The blockbuster adaptations of Suzanne Collins’ bestselling Hunger Games books arrived at a moment in which a flood of YA novels were being made into movies, but this saga differentiated itself on a number of key fronts — including acting, thanks to a powerfully talented cast that included Jennifer Lawrence in the central role and a supporting ensemble that included Banks (as the outlandishly garbed Effie Trinket), Woody Harrelson, Donald Sutherland, Julianne Moore, and Stanley Tucci. Acting under garish makeup and a series of distracting wigs, Banks acquitted herself admirably — and saw her character take on an expanded role in the penultimate film, Mockingjay Part 1. “Book’s good. Movie’s better,” wrote the Boston Globe’s Ty Burr after the second installment, Catching Fire. “Wait, what?”
Technically, Judd Apatow’s The 40 Year-Old Virgin didn’t feature every comedy star to come out of the woodwork over the next decade — but watching the Steve Carell-led hit now, it can definitely feel that way. Banks shows up here in a supporting role as Beth, the bookstore employee whose flirty banter with Carell’s sexually inexperienced protagonist leads to some unexpectedly raunchy shenanigans — and making her mark in the midst of an expertly assembled ensemble that also included Paul Rudd, Seth Rogen, Jane Lynch, Kat Dennings, and Kevin Hart. “If you’re looking for a successor to There’s Something About Mary and American Pie, look no further. It has arrived,” decreed James Berardinelli for ReelViews. “And, if I may be so bold, this is more enjoyable than either of them.”
There’s nothing like a good creature feature — at least partly because solidly entertaining entries in the genre can seem like they’re so few and far between. Years before his work on Guardians of the Galaxy gave him name recognition with mainstream audiences, writer-director James Gunn wowed genre fans with Slither, a smartly written thriller about a car salesman (Michael Rooker) who becomes infected with a sluglike alien and passes it along to his mistress (Brenda James) before beginning his final transformation — and setting his sights on his wife (Banks), who’s turned to the local sheriff (Nathan Fillion) for help. If this sort of thing is your bag, you’ll find Slither hard to resist — and even if it isn’t, you may be compelled to agree with the Chicago Reader’s Jonathan Rosenbaum, who wrote, “Gross-out horror comedy is my least favorite genre, but this movie’s so skillful I have to take my hat off to it.”
The Brian Wilson biopic Love and Mercy tells the story of the mercurial Beach Boys co-founder’s often tortured journey, but it’s also a love story — one poised on the fulcrum of Wilson’s relationship with Melinda Ledbetter, who entered his life in 1986 and was part of the lengthy process of getting Wilson away from controversial therapist Dr. Eugene Landy. And although director Bill Pohlad’s film earned a lot of attention for the way it divided Wilson’s life into two discrete arcs — one in which he’s played by Paul Dano, and another starring John Cusack — Banks shouldered a lot of responsibility with her performance as Ledbetter; for the movie to work as more than a standard redemption story, the people on screen needed to feel more like their real-life counterparts than characters. “Love & Mercy might not go as deep, or as dark, as it could,” admitted the AP’s Lindsey Bahr, “but it’s a commanding and artful film, that’s full of excellent and worthy performances whether you’re a student of Brian Wilson or just a curious tourist.”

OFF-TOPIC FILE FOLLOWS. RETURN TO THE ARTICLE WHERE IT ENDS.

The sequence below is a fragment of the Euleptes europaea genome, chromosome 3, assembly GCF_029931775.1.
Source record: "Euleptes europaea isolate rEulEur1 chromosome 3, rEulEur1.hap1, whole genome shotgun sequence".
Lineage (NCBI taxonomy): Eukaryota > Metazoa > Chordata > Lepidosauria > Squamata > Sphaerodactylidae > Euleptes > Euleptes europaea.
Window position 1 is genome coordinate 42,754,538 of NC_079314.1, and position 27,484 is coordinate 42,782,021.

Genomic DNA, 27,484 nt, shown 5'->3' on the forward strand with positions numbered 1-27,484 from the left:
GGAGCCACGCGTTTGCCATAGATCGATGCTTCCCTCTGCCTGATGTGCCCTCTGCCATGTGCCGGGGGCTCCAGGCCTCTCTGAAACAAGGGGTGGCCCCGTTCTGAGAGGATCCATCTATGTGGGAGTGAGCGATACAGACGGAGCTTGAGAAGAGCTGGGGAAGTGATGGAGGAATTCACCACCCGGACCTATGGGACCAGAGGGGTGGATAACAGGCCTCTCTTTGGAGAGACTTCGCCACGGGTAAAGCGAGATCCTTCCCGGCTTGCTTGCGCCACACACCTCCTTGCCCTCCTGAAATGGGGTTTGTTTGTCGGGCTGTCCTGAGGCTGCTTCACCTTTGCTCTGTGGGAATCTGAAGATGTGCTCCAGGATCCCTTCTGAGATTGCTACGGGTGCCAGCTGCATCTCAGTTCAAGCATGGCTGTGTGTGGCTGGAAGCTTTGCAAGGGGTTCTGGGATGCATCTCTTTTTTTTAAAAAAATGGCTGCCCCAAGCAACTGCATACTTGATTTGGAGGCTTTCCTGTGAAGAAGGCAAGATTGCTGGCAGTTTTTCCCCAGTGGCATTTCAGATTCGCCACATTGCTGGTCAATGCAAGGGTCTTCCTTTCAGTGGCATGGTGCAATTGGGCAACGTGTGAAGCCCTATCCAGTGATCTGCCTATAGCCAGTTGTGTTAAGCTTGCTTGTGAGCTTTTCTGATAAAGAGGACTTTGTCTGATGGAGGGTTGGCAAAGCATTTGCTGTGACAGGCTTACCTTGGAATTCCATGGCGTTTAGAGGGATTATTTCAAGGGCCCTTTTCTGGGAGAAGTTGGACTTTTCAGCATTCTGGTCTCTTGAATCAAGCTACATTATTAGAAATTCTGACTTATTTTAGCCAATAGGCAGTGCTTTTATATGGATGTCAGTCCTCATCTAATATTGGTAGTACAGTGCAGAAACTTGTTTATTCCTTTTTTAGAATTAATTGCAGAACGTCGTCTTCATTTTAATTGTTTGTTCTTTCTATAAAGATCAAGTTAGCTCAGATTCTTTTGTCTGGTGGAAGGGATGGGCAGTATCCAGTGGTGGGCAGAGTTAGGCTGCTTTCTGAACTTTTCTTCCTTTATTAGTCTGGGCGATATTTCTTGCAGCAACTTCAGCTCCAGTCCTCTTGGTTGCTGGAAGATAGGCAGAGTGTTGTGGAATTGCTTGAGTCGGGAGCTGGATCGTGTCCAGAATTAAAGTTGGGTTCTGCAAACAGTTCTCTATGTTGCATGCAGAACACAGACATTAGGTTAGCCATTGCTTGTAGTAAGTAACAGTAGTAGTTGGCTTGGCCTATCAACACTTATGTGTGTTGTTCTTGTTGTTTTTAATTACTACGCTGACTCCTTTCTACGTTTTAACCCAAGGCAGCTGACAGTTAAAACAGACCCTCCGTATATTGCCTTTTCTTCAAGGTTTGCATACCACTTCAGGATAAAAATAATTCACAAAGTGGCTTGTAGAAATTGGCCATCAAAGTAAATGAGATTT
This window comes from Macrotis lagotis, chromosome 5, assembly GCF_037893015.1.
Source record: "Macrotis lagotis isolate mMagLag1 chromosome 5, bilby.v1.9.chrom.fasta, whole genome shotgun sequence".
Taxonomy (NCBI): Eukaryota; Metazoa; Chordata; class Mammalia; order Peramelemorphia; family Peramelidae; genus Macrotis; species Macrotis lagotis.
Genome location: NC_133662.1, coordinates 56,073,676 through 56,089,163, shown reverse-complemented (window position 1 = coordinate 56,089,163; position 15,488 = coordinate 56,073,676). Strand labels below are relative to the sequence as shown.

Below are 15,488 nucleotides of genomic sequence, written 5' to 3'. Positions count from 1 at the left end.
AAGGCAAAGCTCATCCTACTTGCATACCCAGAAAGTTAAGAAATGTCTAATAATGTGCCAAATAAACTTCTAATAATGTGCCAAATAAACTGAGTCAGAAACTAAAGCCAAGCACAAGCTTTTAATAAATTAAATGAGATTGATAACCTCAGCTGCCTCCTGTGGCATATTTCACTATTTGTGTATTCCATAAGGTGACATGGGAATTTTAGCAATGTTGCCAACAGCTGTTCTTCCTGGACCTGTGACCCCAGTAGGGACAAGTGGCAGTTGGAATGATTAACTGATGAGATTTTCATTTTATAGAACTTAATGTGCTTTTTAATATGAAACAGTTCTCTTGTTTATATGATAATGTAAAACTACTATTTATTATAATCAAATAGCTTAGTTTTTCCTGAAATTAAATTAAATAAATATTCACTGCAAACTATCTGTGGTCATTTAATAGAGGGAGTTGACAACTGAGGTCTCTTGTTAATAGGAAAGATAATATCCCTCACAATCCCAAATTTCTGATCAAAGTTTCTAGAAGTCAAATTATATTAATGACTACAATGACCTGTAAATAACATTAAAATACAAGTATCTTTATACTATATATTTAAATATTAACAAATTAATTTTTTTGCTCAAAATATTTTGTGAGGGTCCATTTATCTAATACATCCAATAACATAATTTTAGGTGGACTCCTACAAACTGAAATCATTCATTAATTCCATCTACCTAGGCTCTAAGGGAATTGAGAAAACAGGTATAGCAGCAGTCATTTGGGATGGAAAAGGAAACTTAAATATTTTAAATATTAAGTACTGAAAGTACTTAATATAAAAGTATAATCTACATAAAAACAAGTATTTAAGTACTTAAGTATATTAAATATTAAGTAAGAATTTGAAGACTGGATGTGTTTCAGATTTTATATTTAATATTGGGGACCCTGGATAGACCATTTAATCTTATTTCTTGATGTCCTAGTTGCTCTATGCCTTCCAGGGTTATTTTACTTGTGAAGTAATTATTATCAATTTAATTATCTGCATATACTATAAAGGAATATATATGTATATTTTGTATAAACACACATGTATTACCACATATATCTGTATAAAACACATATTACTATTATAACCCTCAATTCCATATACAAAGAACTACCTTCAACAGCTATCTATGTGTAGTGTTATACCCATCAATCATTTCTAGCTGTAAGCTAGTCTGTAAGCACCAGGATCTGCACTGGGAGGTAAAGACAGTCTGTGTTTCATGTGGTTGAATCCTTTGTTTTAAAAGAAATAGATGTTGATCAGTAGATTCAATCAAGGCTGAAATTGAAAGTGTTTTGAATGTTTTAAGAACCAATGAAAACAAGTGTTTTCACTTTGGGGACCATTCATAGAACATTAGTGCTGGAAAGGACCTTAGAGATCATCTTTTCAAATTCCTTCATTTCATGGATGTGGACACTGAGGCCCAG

Home video enthusiasts, prepare yourself for what may be the best week ever! This week you’ll have to choose between Academy Award flicks Rachel Getting Married (Best Actress Nominee, Anne Hathaway) and Milk (Best Actor, Sean Penn), plus a few films that should have been honored at this year’s Oscars (Happy-Go-Lucky, Let the Right One In). Next, consider a Certified Fresh comedy (Role Models), a Charlie Kaufman original (Synecdoche, New York), and a pair of period pics (Cadillac Records, The Boy in the Striped Pajamas). We won’t judge if you give Jason Statham’s latest a spin (Transporter 3), but we do insist that Blu-ray viewers pay attention to a few key re-mastered releases (Pinocchio 70th Anniversary Edition, The Batman Anthology). Dig in to RT on DVD for more!
Anne Hathaway put those Princess Diaries days behind her with an excellent (and Oscar-nominated) performance as Kym, a recovering drug addict who powers her way through her sister’s wedding like a locomotive in Jonathan Demme‘s Rachel Getting Married. Director Demme, best known for making films like The Silence of the Lambs (and in recent years, the acclaimed documentaries Neil Young: Heart of Gold and Jimmy Carter: Man from Plains), lends the proceedings the feel of a verité film, his viewer another guest at the weekend nuptials; the script from Jenny Lumet (Sidney’s daughter) stings and warms in equal measure.